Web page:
North Colombia – Cartagena, Isla Grande and Santa Marta

When we originally planned our trip we didn’t include Colombia – we only had 6 weeks in South America and the last two were blocked out for Peru, as we had the Inca Trail booked. But everyone we have met along the way has told us how much they loved Colombia, the emerging jewel of South America.

So – we decided whilst in Panama to take some time to explore their neighbouring country. We flew from Panama City to Cartagena to start our Colombian adventure, for just £120 each.


Cartagena is colourful, with a mixture of colonial and republic buildings (I learnt the difference on our tour). It’s also a big tourist hotspot so mixed in with the authentic cultural experiences you’ll find some tourist traps. For example – the fruit bowl ladies in their beautiful dresses will take a photo with you for $1 each, that’s each lady you have in the photo. However – I watched 2 ladies get ready for their day of modelling in the local barbershop where Frazer had his hair cut. They arrived in regular clothes, took the supermarket stickers off the bananas that they were topping their fruit bowls up with, and then changed into their colourful dresses before heading out to pose with holidaymakers.

Sightseeing – Cartagena Walking Tour

On our first day in Cartagena we did the free walking tour starting from Santa Teresa Plaza at 10am (there’s also one at 4pm, and it’s available in both Spanish and English). Our guide was Enrique and he was brilliant at delivering local and national history along with some giggles too. You’re invited to tip the guides at the end of the tours, and if you decide not to do this then you are a bit of a frugal fool.

Hostel – Castillo de Marquez

This was actually a really beautiful hostel, set in a national monument building. The artwork was cool, the dorms have double beds and air conditioning, and at just £6 each a night including breakfast it was great value for money. However – I woke up on both mornings with lots of insect bites and although the owner assured me it must be mosquitos, I think it might have been bed bugs. Frazer was fine and didn’t get bitten so I may have been unlucky, but it ruined our stay in what was otherwise a really nice hostel.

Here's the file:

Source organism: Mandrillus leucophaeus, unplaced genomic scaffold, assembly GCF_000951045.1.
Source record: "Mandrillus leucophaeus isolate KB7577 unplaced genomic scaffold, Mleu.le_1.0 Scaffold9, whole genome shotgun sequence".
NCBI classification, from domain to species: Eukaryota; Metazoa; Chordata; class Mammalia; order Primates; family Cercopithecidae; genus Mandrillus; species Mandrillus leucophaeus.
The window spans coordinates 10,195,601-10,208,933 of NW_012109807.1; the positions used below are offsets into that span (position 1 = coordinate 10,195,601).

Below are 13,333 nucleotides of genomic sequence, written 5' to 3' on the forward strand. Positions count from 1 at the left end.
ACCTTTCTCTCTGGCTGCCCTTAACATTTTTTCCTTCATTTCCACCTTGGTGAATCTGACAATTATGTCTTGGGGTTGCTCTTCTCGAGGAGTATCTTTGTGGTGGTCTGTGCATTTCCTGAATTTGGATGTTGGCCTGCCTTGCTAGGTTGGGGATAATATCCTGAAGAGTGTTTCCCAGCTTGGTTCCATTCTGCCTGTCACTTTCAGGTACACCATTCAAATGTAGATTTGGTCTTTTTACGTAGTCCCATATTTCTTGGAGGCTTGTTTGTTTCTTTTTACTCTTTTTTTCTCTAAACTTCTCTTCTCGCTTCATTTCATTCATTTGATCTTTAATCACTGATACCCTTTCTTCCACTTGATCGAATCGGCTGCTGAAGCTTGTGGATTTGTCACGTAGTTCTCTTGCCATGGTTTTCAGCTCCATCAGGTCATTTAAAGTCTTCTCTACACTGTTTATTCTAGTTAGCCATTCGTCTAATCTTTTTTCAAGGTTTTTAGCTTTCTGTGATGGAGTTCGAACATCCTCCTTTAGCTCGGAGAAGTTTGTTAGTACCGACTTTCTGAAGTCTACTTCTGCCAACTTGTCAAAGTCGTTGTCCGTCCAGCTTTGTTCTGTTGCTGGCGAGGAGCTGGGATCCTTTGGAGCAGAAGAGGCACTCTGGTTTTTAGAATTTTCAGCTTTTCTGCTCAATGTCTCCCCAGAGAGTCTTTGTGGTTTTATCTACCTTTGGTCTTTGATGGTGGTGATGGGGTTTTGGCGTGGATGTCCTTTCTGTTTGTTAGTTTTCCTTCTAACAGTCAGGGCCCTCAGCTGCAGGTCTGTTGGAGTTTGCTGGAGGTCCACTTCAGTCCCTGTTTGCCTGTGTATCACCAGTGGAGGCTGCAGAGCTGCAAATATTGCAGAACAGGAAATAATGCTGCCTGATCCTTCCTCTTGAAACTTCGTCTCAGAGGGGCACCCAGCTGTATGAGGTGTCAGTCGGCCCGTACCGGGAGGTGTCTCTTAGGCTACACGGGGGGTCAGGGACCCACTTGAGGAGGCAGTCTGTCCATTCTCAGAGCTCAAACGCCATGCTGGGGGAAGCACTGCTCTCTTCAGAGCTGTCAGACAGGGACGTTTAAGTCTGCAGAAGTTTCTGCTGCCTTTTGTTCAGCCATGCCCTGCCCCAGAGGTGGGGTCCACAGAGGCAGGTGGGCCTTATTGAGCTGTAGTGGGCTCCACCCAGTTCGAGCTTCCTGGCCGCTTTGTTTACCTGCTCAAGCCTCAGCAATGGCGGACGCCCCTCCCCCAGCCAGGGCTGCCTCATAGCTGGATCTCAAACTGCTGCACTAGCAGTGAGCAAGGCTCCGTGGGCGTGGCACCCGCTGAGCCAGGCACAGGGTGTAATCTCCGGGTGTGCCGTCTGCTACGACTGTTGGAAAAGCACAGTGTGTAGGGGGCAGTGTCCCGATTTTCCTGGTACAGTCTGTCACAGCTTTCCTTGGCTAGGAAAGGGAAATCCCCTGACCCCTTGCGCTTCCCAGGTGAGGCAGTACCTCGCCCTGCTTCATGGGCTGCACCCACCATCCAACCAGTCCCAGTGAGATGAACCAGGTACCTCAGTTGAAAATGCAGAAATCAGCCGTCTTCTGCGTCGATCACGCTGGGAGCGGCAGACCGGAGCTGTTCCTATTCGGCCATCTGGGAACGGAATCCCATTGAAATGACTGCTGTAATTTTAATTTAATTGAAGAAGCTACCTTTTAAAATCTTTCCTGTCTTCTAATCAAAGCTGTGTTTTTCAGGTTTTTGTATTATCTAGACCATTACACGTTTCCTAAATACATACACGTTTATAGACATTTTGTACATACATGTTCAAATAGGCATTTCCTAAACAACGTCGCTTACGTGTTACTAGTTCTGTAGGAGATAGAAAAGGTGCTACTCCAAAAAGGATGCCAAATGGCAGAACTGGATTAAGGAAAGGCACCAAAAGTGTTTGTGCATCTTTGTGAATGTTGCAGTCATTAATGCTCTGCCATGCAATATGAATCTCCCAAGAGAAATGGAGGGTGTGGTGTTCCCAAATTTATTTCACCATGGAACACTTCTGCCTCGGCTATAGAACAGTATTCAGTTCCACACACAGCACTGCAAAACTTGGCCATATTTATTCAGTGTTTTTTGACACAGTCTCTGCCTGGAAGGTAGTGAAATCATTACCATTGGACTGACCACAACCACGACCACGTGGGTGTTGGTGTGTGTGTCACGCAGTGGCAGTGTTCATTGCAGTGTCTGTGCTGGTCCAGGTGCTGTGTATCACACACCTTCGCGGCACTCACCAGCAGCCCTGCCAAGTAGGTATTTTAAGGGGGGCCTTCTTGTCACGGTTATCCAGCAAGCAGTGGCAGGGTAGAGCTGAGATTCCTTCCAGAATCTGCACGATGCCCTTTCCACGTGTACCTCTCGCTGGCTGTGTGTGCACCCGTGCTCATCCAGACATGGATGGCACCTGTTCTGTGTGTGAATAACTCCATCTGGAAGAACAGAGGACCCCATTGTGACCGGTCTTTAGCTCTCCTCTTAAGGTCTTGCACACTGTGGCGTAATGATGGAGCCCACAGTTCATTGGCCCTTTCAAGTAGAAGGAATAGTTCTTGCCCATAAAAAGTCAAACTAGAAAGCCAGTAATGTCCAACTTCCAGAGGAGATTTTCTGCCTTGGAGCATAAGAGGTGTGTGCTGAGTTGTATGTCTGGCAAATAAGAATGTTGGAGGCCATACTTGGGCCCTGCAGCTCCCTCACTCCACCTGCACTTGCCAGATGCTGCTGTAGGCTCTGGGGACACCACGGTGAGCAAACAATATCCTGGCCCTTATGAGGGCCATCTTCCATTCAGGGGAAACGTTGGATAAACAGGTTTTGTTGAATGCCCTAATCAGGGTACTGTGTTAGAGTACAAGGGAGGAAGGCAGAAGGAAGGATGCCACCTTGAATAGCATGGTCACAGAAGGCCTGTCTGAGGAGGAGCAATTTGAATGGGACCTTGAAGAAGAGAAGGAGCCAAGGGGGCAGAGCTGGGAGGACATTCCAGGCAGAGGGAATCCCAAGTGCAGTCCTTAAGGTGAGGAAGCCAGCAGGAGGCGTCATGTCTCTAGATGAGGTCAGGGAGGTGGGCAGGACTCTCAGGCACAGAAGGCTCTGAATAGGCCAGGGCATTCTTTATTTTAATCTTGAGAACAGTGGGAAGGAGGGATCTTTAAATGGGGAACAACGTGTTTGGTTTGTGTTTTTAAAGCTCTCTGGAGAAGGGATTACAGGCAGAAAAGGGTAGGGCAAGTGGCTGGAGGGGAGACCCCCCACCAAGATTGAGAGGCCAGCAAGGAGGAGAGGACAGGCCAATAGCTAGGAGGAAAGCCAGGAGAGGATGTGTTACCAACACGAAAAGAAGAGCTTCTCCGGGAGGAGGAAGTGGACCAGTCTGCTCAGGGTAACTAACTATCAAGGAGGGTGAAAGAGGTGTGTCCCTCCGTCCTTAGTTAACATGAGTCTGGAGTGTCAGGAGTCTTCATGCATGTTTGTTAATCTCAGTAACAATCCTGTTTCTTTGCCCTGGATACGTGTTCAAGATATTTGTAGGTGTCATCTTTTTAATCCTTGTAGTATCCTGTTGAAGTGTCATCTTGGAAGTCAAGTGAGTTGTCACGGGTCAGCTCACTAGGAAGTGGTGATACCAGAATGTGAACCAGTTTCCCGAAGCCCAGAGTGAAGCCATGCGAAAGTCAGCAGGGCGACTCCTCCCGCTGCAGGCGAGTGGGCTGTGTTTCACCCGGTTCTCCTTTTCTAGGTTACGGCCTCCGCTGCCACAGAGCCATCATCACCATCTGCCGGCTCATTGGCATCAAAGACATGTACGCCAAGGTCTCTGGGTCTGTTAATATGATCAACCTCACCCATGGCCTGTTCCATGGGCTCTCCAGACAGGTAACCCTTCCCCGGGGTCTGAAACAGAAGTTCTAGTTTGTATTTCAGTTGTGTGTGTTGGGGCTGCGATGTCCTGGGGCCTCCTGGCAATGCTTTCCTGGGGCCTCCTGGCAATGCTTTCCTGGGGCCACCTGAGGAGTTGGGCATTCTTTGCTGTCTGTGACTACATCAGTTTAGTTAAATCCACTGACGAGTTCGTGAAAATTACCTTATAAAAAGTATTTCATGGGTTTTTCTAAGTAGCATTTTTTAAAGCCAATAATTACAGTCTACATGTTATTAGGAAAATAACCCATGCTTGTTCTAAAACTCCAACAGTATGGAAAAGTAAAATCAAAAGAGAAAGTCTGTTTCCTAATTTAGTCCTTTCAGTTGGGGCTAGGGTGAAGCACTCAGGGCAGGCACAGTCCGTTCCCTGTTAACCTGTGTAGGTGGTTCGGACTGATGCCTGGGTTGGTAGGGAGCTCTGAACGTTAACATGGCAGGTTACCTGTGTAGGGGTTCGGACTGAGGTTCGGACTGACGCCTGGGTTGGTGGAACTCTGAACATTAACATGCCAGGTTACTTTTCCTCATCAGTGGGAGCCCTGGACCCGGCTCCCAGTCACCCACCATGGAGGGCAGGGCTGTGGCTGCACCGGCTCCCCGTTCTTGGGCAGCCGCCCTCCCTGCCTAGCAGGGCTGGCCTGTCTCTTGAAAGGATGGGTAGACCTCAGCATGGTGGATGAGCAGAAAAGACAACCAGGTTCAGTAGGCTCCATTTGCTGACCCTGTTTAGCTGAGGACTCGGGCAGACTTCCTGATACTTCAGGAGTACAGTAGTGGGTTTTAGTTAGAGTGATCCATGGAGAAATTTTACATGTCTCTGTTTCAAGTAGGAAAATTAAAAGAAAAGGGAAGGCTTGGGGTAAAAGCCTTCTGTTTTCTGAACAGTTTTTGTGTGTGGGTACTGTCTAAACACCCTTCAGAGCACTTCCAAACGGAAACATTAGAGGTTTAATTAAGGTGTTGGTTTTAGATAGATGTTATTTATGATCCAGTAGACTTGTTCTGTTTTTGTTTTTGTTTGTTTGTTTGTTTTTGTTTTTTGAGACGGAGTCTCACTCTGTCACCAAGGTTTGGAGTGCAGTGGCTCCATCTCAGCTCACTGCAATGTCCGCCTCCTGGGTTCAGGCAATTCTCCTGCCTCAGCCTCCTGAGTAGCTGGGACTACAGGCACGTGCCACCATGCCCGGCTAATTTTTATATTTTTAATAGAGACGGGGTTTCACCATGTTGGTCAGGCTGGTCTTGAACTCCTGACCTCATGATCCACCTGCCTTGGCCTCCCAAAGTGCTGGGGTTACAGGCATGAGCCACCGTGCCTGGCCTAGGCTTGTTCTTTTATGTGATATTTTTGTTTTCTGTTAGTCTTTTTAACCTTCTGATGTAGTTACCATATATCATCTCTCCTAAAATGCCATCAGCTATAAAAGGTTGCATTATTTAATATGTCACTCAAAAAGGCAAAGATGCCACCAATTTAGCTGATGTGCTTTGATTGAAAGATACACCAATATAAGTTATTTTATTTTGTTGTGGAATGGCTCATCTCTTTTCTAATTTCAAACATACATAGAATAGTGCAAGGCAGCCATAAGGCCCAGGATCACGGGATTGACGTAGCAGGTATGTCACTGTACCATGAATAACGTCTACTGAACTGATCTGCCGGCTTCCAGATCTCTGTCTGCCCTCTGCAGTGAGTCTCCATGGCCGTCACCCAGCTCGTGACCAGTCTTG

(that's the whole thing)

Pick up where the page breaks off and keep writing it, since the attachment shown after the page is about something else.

Rating – 1/5

Hostel – Casa del Pozo

Most of the blogs you’ll read about Cartagena will advise you stay in the Getsemani area, and I totally agree. Casa del Pozo is a “boutique hostel” in a fantastic location. Boutique in this context just means a regular hostel that costs slightly more – it was about £10 each for a bed in a 6 bed dorm, including breakfast. The dorms were clean and comfortable, with privacy curtains and plug sockets for each bed. Plus the bathrooms were clean and showers were good pressure albeit only room temperature.

Rating – 3.5/5

Café – Stepping Stones Cafe

Australian owned Stepping Stones is a “social enterprise” cafe, providing year long paid positions for people from Cartagena’s indigenous afro communities, offering them hospitality training alongside educational programmes in budgeting and other life skills. The menu is brunch based – expect smashed avo on toast and a delicious hot chocolate (which is a little hard to find in this part of the world). Service is a little slow but, as explained on the menu, all of the people working here have had no prior experience in these roles so you’re asked to be patient with them as they learn.I really enjoyed the food here, and the project they’re running seems like a great way of giving something back to the local area. Each week they add voluntary donations to the bill to support the 4/5 projects they’re running currently – from donations for a local school, to giving a fair price to ladies making artisanal products for their on-site shop.

Rating – 4/5

Laundry / Food – Beer & Laundry